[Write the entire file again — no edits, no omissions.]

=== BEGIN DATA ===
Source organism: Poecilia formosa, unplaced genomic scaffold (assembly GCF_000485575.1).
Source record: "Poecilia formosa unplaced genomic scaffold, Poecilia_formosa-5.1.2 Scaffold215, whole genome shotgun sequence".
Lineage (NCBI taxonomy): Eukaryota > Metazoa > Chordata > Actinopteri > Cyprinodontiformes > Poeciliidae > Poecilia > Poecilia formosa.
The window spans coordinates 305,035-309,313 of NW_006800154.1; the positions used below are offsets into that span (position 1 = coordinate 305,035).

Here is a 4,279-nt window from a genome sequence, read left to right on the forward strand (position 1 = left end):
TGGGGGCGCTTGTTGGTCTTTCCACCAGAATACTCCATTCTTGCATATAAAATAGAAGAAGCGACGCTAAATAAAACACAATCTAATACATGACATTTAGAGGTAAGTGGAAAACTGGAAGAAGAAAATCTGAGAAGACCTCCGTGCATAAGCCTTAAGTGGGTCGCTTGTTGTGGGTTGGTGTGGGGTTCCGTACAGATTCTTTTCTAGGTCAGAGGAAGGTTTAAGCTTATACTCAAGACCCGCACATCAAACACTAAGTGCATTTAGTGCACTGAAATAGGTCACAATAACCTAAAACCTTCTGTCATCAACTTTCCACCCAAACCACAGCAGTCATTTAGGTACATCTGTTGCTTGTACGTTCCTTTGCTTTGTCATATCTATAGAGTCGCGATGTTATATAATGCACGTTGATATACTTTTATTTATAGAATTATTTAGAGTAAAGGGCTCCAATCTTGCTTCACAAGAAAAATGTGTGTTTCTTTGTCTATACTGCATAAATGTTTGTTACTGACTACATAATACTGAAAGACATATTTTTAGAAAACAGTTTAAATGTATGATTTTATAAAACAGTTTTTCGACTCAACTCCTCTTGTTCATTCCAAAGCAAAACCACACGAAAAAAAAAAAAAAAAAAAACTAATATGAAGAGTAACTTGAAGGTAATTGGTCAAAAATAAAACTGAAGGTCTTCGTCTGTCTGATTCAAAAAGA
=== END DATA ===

Source organism: Poecilia formosa, unplaced genomic scaffold (assembly GCF_000485575.1).
Source record: "Poecilia formosa unplaced genomic scaffold, Poecilia_formosa-5.1.2 Scaffold215, whole genome shotgun sequence".
Lineage (NCBI taxonomy): Eukaryota > Metazoa > Chordata > Actinopteri > Cyprinodontiformes > Poeciliidae > Poecilia > Poecilia formosa.
The window spans coordinates 305,035-309,313 of NW_006800154.1; the positions used below are offsets into that span (position 1 = coordinate 305,035).

Here is a 4,279-nt window from a genome sequence, read left to right on the forward strand (position 1 = left end):
TGGGGGCGCTTGTTGGTCTTTCCACCAGAATACTCCATTCTTGCATATAAAATAGAAGAAGCGACGCTAAATAAAACACAATCTAATACATGACATTTAGAGGTAAGTGGAAAACTGGAAGAAGAAAATCTGAGAAGACCTCCGTGCATAAGCCTTAAGTGGGTCGCTTGTTGTGGGTTGGTGTGGGGTTCCGTACAGATTCTTTTCTAGGTCAGAGGAAGGTTTAAGCTTATACTCAAGACCCGCACATCAAACACTAAGTGCATTTAGTGCACTGAAATAGGTCACAATAACCTAAAACCTTCTGTCATCAACTTTCCACCCAAACCACAGCAGTCATTTAGGTACATCTGTTGCTTGTACGTTCCTTTGCTTTGTCATATCTATAGAGTCGCGATGTTATATAATGCACGTTGATATACTTTTATTTATAGAATTATTTAGAGTAAAGGGCTCCAATCTTGCTTCACAAGAAAAATGTGTGTTTCTTTGTCTATACTGCATAAATGTTTGTTACTGACTACATAATACTGAAAGACATATTTTTAGAAAACAGTTTAAATGTATGATTTTATAAAACAGTTTTTCGACTCAACTCCTCTTGTTCATTCCAAAGCAAAACCACACGAAAAAAAAAAAAAAAAAAAACTAATATGAAGAGTAACTTGAAGGTAATTGGTCAAAAATAAAACTGAAGGTCTTCGTCTGTCTGATTCAAAAAGA